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One of the greatest heroes the world has ever known Charles Augustus Lindbergh. He is most famous for his transatlantic flight from New York to Paris. Lindbergh acquired great fame for doing “good will” tours in Latin America. Other than politicians and war heroes no one has yet quite matched his fame. He was a genus when it came to aviation and mechanics. He advised the making and design of several planes from ones made of wood and wire to supersonic jets. He helped several countries and airlines by giving them advise on their air fleets. He wrote several documents of his journeys and of his life.
Charles Lindbergh entered this world on February 4, 1902 in Detroit, Michigan. He grew up in Rapid Falls, Minnesota on a family farm. His father’s name was Charles Augustus Lindbergh, Sr. He was a lawyer and a congressman for the state of Minnesota between the years of 1907 and 1917. His mother’s name was Evangeling Land Lodge. As a child Lindbergh showed that he had a great deal of mechanical ability. When he was eighteen years old he began attending the University of Wisconsin. While at Wisconsin he majored in mechanical engineering. During his time at the university he paid more attention to the growing field of avaion than he did to his studies.
In 1924 Charles Lindbergh enlisted in the United States Army so he could begin studying on how to be a fighter pilot. One year later he graduated from the Army flight training school that was held on both Brook’s field and Kelly’s field. He graduated as the number one pilot in his class. After that he bought his own airplane and for the next six years of his life he spent flying an airplane for Robertson Aircraft Corporation. The planes filled with mail he flew from St. Louis, Missouri to Chicago, Illinois. During this time he was also a barnstormer which is a stunt pilot that does stunts over fairs and other public gatherings. During this time he received a reputation of not only being a cautions pilot but a quite capable pilot as well.
A New York City hotel owner named Raymond Orteig started the Orteig Prize. The Orteig Prize was a twenty five thousand dollars for the first man to fly across the Atlantic Ocean solo and without stopping in between. Many pilots were injured or even killed trying to win the Orteig Prize. Raymond Orteig started the competition in 1919 and Charles Lindbergh had begun to take interest in it in the year 1926. In 1927 when somebody had yet to win the Orteig Prize Lindbergh found nine St. Louis businessmen to sponsor him because he thought with the right plane he would have no problem flying across the Atlantic Ocean. The businessmen began to promote the flight. That right plane was known as the “Sprit of St. Louis”. Ryan Aircraft Company in San Diego built the “Sprit of St. Louis”. He gave the “Spirit of St. Louis” a test drive from San Diego, California to New York, New York making one stop in St. Louis. That flight took twenty hours and twenty-one minutes setting a new transcontinieal record.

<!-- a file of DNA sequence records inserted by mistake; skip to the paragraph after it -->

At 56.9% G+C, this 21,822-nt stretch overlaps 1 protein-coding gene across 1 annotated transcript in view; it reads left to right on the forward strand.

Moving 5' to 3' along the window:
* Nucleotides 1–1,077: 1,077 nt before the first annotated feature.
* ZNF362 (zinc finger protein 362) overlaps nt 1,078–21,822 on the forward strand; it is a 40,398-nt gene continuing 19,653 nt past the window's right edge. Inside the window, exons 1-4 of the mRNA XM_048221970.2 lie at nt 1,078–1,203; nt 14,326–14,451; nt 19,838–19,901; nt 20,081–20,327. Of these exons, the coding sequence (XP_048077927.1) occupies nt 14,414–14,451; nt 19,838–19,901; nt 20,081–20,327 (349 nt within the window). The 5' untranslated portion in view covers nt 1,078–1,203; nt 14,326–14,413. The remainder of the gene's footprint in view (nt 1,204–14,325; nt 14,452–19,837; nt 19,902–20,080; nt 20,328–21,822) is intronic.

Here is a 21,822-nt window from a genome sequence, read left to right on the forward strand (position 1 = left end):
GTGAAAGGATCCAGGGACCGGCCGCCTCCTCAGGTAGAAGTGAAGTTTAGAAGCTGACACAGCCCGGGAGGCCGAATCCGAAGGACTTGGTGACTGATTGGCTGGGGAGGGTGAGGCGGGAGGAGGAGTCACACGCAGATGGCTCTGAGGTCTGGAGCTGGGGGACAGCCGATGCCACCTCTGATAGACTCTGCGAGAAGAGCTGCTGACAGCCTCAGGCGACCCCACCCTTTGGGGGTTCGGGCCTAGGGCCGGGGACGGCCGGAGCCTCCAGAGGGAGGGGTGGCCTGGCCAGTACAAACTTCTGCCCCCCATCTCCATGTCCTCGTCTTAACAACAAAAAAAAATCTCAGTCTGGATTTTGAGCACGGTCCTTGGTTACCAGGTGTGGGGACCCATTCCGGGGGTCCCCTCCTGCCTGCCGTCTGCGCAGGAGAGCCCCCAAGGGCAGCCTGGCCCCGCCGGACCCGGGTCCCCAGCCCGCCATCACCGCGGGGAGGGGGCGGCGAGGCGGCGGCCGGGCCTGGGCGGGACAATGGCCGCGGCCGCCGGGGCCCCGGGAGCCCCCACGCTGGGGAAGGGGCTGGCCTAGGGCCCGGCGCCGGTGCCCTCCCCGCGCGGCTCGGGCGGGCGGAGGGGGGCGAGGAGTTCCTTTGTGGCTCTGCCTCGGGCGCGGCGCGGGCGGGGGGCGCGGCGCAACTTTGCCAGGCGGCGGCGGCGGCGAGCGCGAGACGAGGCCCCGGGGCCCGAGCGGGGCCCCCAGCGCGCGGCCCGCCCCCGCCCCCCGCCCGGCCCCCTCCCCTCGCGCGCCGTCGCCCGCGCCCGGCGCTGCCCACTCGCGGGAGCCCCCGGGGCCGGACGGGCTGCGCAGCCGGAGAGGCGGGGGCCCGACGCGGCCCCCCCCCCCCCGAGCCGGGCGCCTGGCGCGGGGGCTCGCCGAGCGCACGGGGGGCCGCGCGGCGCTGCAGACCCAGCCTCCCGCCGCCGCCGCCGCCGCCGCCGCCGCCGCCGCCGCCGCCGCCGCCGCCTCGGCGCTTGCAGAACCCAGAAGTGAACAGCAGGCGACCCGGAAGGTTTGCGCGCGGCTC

Charles Lindbergh started his transatlantic flight in Roosevelt Field on Long Island; the time was seven fifty two a.m. He flew from Roosevelt Field to Le Bourget Airport in Paris. He landed at ten twenty two P.M. on May 21. It took him thirty-three and half-hours to fly across the Atlantic Ocean. He traveled three thousand six hundred miles until he finally reached Paris. At the airport one hundred thousand people gathered after hearing that he was sighted flying over Ireland. A few days later he flew to Croydon Airport in London. It was dark when he landed and there were not many people there to witness the landing. As a result of having few people there, there were no photographs taken. When he returned to America there were several photographers waiting to get a picture of him. The press began to give him nicknames such as “Lucky Lindy” and the “Lone Eagle”. The world instantly made him a hero and an international celebrity. Lindbergh was a shy, slim young man that was showered with honors. The President of
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Charles Lindbergh, Aviation, Transatlantic flight, Orteig Prize, Anne Morrow Lindbergh, Spirit of St. Louis, Raymond Orteig, Lindbergh kidnapping, America, Jon Lindbergh, Richard Hauptmann, The Spirit of St. Louis
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